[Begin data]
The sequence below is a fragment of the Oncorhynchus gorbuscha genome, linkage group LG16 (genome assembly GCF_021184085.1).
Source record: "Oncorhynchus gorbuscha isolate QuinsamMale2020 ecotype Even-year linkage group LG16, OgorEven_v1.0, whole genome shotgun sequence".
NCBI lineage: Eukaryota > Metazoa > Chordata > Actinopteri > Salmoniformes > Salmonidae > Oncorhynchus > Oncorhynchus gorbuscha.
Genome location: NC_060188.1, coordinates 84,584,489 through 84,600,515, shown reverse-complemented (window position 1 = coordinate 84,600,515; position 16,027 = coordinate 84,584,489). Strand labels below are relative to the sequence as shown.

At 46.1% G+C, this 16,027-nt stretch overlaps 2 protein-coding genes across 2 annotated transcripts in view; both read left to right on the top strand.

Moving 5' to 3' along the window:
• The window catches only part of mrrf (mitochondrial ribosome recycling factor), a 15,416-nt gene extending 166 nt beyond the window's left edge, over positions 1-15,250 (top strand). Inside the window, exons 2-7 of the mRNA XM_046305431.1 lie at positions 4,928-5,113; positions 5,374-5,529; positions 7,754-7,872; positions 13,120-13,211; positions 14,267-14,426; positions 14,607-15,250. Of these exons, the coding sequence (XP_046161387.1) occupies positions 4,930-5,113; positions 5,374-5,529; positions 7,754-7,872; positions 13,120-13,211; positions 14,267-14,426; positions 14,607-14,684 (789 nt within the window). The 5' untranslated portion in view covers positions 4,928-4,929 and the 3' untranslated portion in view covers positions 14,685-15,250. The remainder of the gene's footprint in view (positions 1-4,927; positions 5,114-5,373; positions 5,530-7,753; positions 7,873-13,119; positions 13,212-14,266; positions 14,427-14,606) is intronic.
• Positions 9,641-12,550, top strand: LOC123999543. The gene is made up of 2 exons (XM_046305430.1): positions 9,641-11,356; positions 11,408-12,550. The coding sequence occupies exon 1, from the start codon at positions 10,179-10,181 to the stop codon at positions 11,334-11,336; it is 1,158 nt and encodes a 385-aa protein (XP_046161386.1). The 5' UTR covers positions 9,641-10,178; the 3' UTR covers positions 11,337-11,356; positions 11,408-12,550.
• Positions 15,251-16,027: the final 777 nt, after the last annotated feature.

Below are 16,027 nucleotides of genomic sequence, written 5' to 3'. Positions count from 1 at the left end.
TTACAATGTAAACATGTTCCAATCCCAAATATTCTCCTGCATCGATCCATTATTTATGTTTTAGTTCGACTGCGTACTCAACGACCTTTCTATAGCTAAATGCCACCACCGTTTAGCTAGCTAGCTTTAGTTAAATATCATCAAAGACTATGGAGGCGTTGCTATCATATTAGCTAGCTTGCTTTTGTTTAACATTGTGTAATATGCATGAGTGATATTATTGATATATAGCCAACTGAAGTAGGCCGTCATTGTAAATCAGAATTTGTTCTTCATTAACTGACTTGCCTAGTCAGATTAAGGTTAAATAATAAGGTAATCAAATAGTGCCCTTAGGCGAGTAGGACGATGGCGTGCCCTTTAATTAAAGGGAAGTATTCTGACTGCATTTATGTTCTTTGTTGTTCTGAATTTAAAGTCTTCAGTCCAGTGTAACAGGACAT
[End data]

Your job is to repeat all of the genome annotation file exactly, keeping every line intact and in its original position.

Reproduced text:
The sequence below is a fragment of the Oncorhynchus gorbuscha genome, linkage group LG16 (genome assembly GCF_021184085.1).
Source record: "Oncorhynchus gorbuscha isolate QuinsamMale2020 ecotype Even-year linkage group LG16, OgorEven_v1.0, whole genome shotgun sequence".
NCBI lineage: Eukaryota > Metazoa > Chordata > Actinopteri > Salmoniformes > Salmonidae > Oncorhynchus > Oncorhynchus gorbuscha.
Genome location: NC_060188.1, coordinates 84,584,489 through 84,600,515, shown reverse-complemented (window position 1 = coordinate 84,600,515; position 16,027 = coordinate 84,584,489). Strand labels below are relative to the sequence as shown.

At 46.1% G+C, this 16,027-nt stretch overlaps 2 protein-coding genes across 2 annotated transcripts in view; both read left to right on the top strand.

Moving 5' to 3' along the window:
• The window catches only part of mrrf (mitochondrial ribosome recycling factor), a 15,416-nt gene extending 166 nt beyond the window's left edge, over positions 1-15,250 (top strand). Inside the window, exons 2-7 of the mRNA XM_046305431.1 lie at positions 4,928-5,113; positions 5,374-5,529; positions 7,754-7,872; positions 13,120-13,211; positions 14,267-14,426; positions 14,607-15,250. Of these exons, the coding sequence (XP_046161387.1) occupies positions 4,930-5,113; positions 5,374-5,529; positions 7,754-7,872; positions 13,120-13,211; positions 14,267-14,426; positions 14,607-14,684 (789 nt within the window). The 5' untranslated portion in view covers positions 4,928-4,929 and the 3' untranslated portion in view covers positions 14,685-15,250. The remainder of the gene's footprint in view (positions 1-4,927; positions 5,114-5,373; positions 5,530-7,753; positions 7,873-13,119; positions 13,212-14,266; positions 14,427-14,606) is intronic.
• Positions 9,641-12,550, top strand: LOC123999543. The gene is made up of 2 exons (XM_046305430.1): positions 9,641-11,356; positions 11,408-12,550. The coding sequence occupies exon 1, from the start codon at positions 10,179-10,181 to the stop codon at positions 11,334-11,336; it is 1,158 nt and encodes a 385-aa protein (XP_046161386.1). The 5' UTR covers positions 9,641-10,178; the 3' UTR covers positions 11,337-11,356; positions 11,408-12,550.
• Positions 15,251-16,027: the final 777 nt, after the last annotated feature.

Below are 16,027 nucleotides of genomic sequence, written 5' to 3'. Positions count from 1 at the left end.
TTACAATGTAAACATGTTCCAATCCCAAATATTCTCCTGCATCGATCCATTATTTATGTTTTAGTTCGACTGCGTACTCAACGACCTTTCTATAGCTAAATGCCACCACCGTTTAGCTAGCTAGCTTTAGTTAAATATCATCAAAGACTATGGAGGCGTTGCTATCATATTAGCTAGCTTGCTTTTGTTTAACATTGTGTAATATGCATGAGTGATATTATTGATATATAGCCAACTGAAGTAGGCCGTCATTGTAAATCAGAATTTGTTCTTCATTAACTGACTTGCCTAGTCAGATTAAGGTTAAATAATAAGGTAATCAAATAGTGCCCTTAGGCGAGTAGGACGATGGCGTGCCCTTTAATTAAAGGGAAGTATTCTGACTGCATTTATGTTCTTTGTTGTTCTGAATTTAAAGTCTTCAGTCCAGTGTAACAGGACAT